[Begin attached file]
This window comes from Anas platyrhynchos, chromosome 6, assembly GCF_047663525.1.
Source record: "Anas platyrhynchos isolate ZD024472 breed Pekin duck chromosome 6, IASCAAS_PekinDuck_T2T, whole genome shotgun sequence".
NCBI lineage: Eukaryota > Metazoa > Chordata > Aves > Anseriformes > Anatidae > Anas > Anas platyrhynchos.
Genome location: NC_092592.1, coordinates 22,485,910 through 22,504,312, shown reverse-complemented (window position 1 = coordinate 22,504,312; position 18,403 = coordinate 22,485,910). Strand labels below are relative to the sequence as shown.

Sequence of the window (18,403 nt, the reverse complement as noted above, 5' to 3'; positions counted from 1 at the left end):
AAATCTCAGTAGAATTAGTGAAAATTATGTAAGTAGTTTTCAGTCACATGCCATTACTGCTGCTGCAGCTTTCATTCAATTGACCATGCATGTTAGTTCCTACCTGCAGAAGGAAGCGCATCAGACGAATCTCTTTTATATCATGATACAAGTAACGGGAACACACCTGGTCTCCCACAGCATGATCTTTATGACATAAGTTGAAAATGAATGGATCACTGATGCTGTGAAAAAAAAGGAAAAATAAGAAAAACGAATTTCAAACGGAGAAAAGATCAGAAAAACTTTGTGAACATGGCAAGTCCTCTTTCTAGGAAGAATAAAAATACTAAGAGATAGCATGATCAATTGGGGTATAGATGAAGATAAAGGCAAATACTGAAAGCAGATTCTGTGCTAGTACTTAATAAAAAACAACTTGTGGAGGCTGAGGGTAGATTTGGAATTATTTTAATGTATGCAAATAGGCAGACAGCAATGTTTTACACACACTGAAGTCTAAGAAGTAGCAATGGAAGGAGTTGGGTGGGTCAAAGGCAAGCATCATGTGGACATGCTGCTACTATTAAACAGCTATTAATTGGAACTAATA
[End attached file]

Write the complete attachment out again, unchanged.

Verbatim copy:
This window comes from Anas platyrhynchos, chromosome 6, assembly GCF_047663525.1.
Source record: "Anas platyrhynchos isolate ZD024472 breed Pekin duck chromosome 6, IASCAAS_PekinDuck_T2T, whole genome shotgun sequence".
NCBI lineage: Eukaryota > Metazoa > Chordata > Aves > Anseriformes > Anatidae > Anas > Anas platyrhynchos.
Genome location: NC_092592.1, coordinates 22,485,910 through 22,504,312, shown reverse-complemented (window position 1 = coordinate 22,504,312; position 18,403 = coordinate 22,485,910). Strand labels below are relative to the sequence as shown.

Sequence of the window (18,403 nt, the reverse complement as noted above, 5' to 3'; positions counted from 1 at the left end):
AAATCTCAGTAGAATTAGTGAAAATTATGTAAGTAGTTTTCAGTCACATGCCATTACTGCTGCTGCAGCTTTCATTCAATTGACCATGCATGTTAGTTCCTACCTGCAGAAGGAAGCGCATCAGACGAATCTCTTTTATATCATGATACAAGTAACGGGAACACACCTGGTCTCCCACAGCATGATCTTTATGACATAAGTTGAAAATGAATGGATCACTGATGCTGTGAAAAAAAAGGAAAAATAAGAAAAACGAATTTCAAACGGAGAAAAGATCAGAAAAACTTTGTGAACATGGCAAGTCCTCTTTCTAGGAAGAATAAAAATACTAAGAGATAGCATGATCAATTGGGGTATAGATGAAGATAAAGGCAAATACTGAAAGCAGATTCTGTGCTAGTACTTAATAAAAAACAACTTGTGGAGGCTGAGGGTAGATTTGGAATTATTTTAATGTATGCAAATAGGCAGACAGCAATGTTTTACACACACTGAAGTCTAAGAAGTAGCAATGGAAGGAGTTGGGTGGGTCAAAGGCAAGCATCATGTGGACATGCTGCTACTATTAAACAGCTATTAATTGGAACTAATA